One Million Moms Targets New Gender-Bending Cartoon
It seems as though the anti-gay group One Million Moms, which hardly has a million members, never runs out of things to complain about. Whether they’re taking issue with Norelco for running a manscaping commercial, or JC Penney hiring Ellen DeGeneres as its spokeswoman or the Walt Disney Company for not banning Gay Days at Disney World, the group is ready to attack anything LGBT-related.
The group’s latest gripe? A new cartoon about a male protagonist who transforms into a female superhero.
"SheZow" premiered in the United States on Saturday and aired on the Hub, a satellite TV channel created by Discovery and Hasbro. The show, aimed at kids 6-11 years old, follows a 12-year-old boy named Guy Hamdon, who has a female crime-fighting alter ego called SheZow. Hamdon turns into SheZow by putting on a magic ring and shouting out the catchphrase, "You go girl!"
"The media is determined to pollute the minds of our children and there is no better way to desensitize them than through a cartoon program," OMM wrote on their website. "Everyone knows children are drawn to animated shows; both boys and girls love superheroes. This character especially will appeal to both boys and girls since the superhero represents both genders by crossdressing and being transgendered. This dude becomes the FEMALE superhero SheZow dressed in pink and purple."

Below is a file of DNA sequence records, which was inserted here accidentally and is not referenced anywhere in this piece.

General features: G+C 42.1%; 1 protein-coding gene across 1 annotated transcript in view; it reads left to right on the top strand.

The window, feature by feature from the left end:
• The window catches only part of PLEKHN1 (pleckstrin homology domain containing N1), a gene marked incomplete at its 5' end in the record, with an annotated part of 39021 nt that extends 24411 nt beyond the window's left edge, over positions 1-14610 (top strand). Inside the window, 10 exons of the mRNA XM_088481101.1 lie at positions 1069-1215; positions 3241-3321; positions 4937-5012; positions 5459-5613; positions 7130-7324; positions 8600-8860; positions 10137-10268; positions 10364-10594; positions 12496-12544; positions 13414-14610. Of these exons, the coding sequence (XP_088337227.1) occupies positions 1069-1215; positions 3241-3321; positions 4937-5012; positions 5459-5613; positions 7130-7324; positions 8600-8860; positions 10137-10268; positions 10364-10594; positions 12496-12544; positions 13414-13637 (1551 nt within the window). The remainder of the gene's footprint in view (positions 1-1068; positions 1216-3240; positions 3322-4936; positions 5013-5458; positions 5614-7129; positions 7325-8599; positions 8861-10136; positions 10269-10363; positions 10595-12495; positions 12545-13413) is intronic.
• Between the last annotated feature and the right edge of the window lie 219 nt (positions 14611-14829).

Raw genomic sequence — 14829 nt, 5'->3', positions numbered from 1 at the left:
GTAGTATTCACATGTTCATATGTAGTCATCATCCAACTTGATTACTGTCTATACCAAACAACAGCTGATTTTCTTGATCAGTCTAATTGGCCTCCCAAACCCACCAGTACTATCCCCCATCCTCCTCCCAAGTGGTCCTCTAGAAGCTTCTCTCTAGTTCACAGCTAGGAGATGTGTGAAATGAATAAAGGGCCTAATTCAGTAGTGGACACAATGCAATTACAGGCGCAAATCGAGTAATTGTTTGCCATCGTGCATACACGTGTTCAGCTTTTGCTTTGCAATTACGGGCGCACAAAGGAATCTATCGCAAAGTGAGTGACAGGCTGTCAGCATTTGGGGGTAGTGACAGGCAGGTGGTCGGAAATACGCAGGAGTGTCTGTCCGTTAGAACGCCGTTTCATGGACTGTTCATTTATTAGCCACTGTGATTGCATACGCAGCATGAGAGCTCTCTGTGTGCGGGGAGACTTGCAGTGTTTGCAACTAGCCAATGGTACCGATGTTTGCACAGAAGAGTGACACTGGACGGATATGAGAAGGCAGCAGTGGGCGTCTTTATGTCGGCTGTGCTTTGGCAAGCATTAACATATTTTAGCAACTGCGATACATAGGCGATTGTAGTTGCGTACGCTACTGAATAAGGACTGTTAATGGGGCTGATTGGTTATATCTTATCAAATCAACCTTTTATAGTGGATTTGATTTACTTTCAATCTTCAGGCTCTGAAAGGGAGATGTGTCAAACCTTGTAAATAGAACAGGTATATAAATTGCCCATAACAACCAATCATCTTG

The group, a project created by the anti-gay and Christian organization American Family Association, adds, "This is just another attempt by the gay, lesbian and transgender community to indoctrinate our children into accepting their lifestyles."
Hub’s CEO Margaret Loesch said her initial reaction regarding the show was, "’Are you out of your minds?"" she told the Los Angeles Times. She added, "Then I looked at it and I thought, ’This is just funny."
"There is no doubt this superhero character will confuse kids," OMM writes. "Children desire to be just like superheroes and will mimic a superhero’s every action, even to the point of dressing up in costumes to resemble the characters as much as possible. It won’t be long before little boys are saying, ’I want to be a girl, so I can help people and save the world!’"